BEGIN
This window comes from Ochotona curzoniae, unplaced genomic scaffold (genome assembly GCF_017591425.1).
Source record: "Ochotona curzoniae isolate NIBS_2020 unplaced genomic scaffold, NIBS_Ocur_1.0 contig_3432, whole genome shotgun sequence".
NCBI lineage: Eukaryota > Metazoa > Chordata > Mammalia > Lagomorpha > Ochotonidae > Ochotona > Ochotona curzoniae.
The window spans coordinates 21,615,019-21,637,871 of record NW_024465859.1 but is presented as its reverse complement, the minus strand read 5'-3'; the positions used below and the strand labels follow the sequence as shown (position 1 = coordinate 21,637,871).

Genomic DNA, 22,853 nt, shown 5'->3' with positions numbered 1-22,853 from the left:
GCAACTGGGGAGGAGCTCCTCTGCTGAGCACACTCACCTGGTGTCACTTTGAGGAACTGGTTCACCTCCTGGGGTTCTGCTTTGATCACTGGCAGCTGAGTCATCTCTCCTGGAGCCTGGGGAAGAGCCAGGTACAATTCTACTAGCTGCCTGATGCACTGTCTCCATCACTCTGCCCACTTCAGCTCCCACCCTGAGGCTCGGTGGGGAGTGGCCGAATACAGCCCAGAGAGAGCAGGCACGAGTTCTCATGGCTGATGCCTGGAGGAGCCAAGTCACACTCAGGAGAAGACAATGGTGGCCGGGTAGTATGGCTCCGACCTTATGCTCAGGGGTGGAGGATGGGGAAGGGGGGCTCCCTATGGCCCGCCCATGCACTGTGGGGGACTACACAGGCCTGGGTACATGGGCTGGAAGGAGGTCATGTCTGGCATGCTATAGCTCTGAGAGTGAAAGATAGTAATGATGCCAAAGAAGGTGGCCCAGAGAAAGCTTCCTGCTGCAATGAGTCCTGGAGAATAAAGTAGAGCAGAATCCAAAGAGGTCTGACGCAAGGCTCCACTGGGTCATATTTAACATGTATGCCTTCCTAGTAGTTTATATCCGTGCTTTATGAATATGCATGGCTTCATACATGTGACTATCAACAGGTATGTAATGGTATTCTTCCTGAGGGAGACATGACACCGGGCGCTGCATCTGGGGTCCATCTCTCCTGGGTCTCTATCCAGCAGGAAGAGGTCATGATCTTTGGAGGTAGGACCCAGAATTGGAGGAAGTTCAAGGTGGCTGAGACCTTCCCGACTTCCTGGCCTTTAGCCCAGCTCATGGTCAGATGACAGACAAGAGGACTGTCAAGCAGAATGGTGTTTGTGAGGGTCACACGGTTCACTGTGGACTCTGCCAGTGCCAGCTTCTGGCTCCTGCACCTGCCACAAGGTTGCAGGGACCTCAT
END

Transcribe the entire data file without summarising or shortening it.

This window comes from Ochotona curzoniae, unplaced genomic scaffold (genome assembly GCF_017591425.1).
Source record: "Ochotona curzoniae isolate NIBS_2020 unplaced genomic scaffold, NIBS_Ocur_1.0 contig_3432, whole genome shotgun sequence".
NCBI lineage: Eukaryota > Metazoa > Chordata > Mammalia > Lagomorpha > Ochotonidae > Ochotona > Ochotona curzoniae.
The window spans coordinates 21,615,019-21,637,871 of record NW_024465859.1 but is presented as its reverse complement, the minus strand read 5'-3'; the positions used below and the strand labels follow the sequence as shown (position 1 = coordinate 21,637,871).

Genomic DNA, 22,853 nt, shown 5'->3' with positions numbered 1-22,853 from the left:
GCAACTGGGGAGGAGCTCCTCTGCTGAGCACACTCACCTGGTGTCACTTTGAGGAACTGGTTCACCTCCTGGGGTTCTGCTTTGATCACTGGCAGCTGAGTCATCTCTCCTGGAGCCTGGGGAAGAGCCAGGTACAATTCTACTAGCTGCCTGATGCACTGTCTCCATCACTCTGCCCACTTCAGCTCCCACCCTGAGGCTCGGTGGGGAGTGGCCGAATACAGCCCAGAGAGAGCAGGCACGAGTTCTCATGGCTGATGCCTGGAGGAGCCAAGTCACACTCAGGAGAAGACAATGGTGGCCGGGTAGTATGGCTCCGACCTTATGCTCAGGGGTGGAGGATGGGGAAGGGGGGCTCCCTATGGCCCGCCCATGCACTGTGGGGGACTACACAGGCCTGGGTACATGGGCTGGAAGGAGGTCATGTCTGGCATGCTATAGCTCTGAGAGTGAAAGATAGTAATGATGCCAAAGAAGGTGGCCCAGAGAAAGCTTCCTGCTGCAATGAGTCCTGGAGAATAAAGTAGAGCAGAATCCAAAGAGGTCTGACGCAAGGCTCCACTGGGTCATATTTAACATGTATGCCTTCCTAGTAGTTTATATCCGTGCTTTATGAATATGCATGGCTTCATACATGTGACTATCAACAGGTATGTAATGGTATTCTTCCTGAGGGAGACATGACACCGGGCGCTGCATCTGGGGTCCATCTCTCCTGGGTCTCTATCCAGCAGGAAGAGGTCATGATCTTTGGAGGTAGGACCCAGAATTGGAGGAAGTTCAAGGTGGCTGAGACCTTCCCGACTTCCTGGCCTTTAGCCCAGCTCATGGTCAGATGACAGACAAGAGGACTGTCAAGCAGAATGGTGTTTGTGAGGGTCACACGGTTCACTGTGGACTCTGCCAGTGCCAGCTTCTGGCTCCTGCACCTGCCACAAGGTTGCAGGGACCTCAT